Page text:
In this step, we will create a smart contract, test it locally in testrpc and deploy it to your newly created Blockchain network and run it.
We will be writing this contract using Solidity. Learn more about Solidity and its syntax at

The Smart Contract that we are going to just print HelloWorld. We will use Truffle to do the following

  • Initialize the project
  • Add a Smart Contract
  • Compile the contract
  • Deploy the contract to local testrpc server and to the Private blockchain
  1. Setting up the Project

    1. Create a new folder called “HelloWorld” on your local machine and open the PowerShell or terminal window pointing to HelloWorld folder
    2. Initiate the Project by calling the unbox command.
      $ truffle unbox

      Truffle Boxes are boilerplates that you can use for kickstarting your development. You can read more about truffle boxes from
      unbox command without any arguments creates a default MetaCoin contract.
      Since we are not dealing with MetaCoin in this exercise, we will clean this project up in a later step. Open the folder using the Visual Studio Code, and you should see a structure similar to this.
      HelloWorld 2018-03-03 14-19-15

  2. Create a new Smart contract

    You can either create a contract manually, or you can use truffle to create a new contract. We are going to use truffle to create the new contract.
    Type in the following command in the terminal / PowerShell

    $ truffle create contract HelloWorld

    If you look in the contracts folder of your project, you can see that Truffle had created a new Solidity file HelloWorld.sol Another Option is to create a new file manually in contracts folder with the name HelloWorld.sol

    Your Contract name must match with the Solidity file that you create for that contract.

    HelloWorld.sol — HelloWorld 2018-03-03 14-22-29

  3. Write the Logic of our Smart Contract

    Truffle “create contract” has created a basic skeleton for our contract. Since the logic of our smart contract is very simple to copy paste the following code to the HelloWorld.sol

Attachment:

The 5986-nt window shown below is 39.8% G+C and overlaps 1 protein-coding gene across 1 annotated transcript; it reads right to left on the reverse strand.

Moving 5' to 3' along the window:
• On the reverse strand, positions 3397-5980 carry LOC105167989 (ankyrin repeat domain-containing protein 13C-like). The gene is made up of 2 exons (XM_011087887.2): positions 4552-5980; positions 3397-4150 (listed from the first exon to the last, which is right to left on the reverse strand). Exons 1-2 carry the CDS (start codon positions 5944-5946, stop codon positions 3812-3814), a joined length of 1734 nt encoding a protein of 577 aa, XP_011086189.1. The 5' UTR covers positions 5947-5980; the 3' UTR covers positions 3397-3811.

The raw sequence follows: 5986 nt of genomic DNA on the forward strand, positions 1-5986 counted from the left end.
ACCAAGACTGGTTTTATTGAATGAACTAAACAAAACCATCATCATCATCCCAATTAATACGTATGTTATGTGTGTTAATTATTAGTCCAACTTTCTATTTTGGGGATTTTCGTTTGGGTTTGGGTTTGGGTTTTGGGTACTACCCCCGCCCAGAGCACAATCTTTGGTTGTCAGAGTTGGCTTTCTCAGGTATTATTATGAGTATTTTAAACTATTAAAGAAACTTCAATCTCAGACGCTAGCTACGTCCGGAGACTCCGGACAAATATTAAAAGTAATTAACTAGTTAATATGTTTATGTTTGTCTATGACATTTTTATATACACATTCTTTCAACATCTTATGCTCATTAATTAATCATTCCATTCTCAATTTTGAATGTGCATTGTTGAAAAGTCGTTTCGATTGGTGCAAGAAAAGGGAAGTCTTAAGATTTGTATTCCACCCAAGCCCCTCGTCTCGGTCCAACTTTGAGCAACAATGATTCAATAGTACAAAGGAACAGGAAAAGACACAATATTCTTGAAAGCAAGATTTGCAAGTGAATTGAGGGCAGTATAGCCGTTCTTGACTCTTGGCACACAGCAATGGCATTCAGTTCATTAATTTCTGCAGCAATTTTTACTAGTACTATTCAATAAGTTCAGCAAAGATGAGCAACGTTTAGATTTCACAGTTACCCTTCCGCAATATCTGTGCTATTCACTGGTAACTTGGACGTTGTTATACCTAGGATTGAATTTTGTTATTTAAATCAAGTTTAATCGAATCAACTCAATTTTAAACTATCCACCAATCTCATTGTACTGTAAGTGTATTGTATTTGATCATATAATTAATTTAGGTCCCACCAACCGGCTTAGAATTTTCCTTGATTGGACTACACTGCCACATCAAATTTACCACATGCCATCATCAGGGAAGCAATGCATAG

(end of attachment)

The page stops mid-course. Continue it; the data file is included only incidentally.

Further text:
pragma solidity ^0.4.4;
    contract HelloWorld {
      function HelloWorld() {
        // constructor
      function sayHello() public returns (string) {
            return ("Hello World!!!");

    Before we compile our contract, Let’s clean up our project. Delete the following files from the contacts folder.

    1. ConvertLib.sol
    2. MetaCoin.sol
  4. Compile our Smart Contract

    Since we are using truffle to compile our contract, type in the following command  in the terminal to compile our smart contract

    $ truffle compile

    Truffle will compile the code and will generate a build folder in the project. If Examine the build/contracts folder You will find HelloWorld.json which has the deployable binary.

  5. Deploy Smart contract in local testrpc

    We are using truffle to deploy our contract, to let the truffle know that we are deploying this contract in our local folder we first have to make sure that we have localhost as a destination in the truffle.js file. You can find the truffle.js file in the root folder of your project. Truffle unbox command should have pre-populated with the localhost network. Open your truffle.js and make sure that you have the following entry.

    module.exports = {
      networks: {
        development: {
          host: "localhost",
          port: 8545,
          network_id: "*" // Match any network id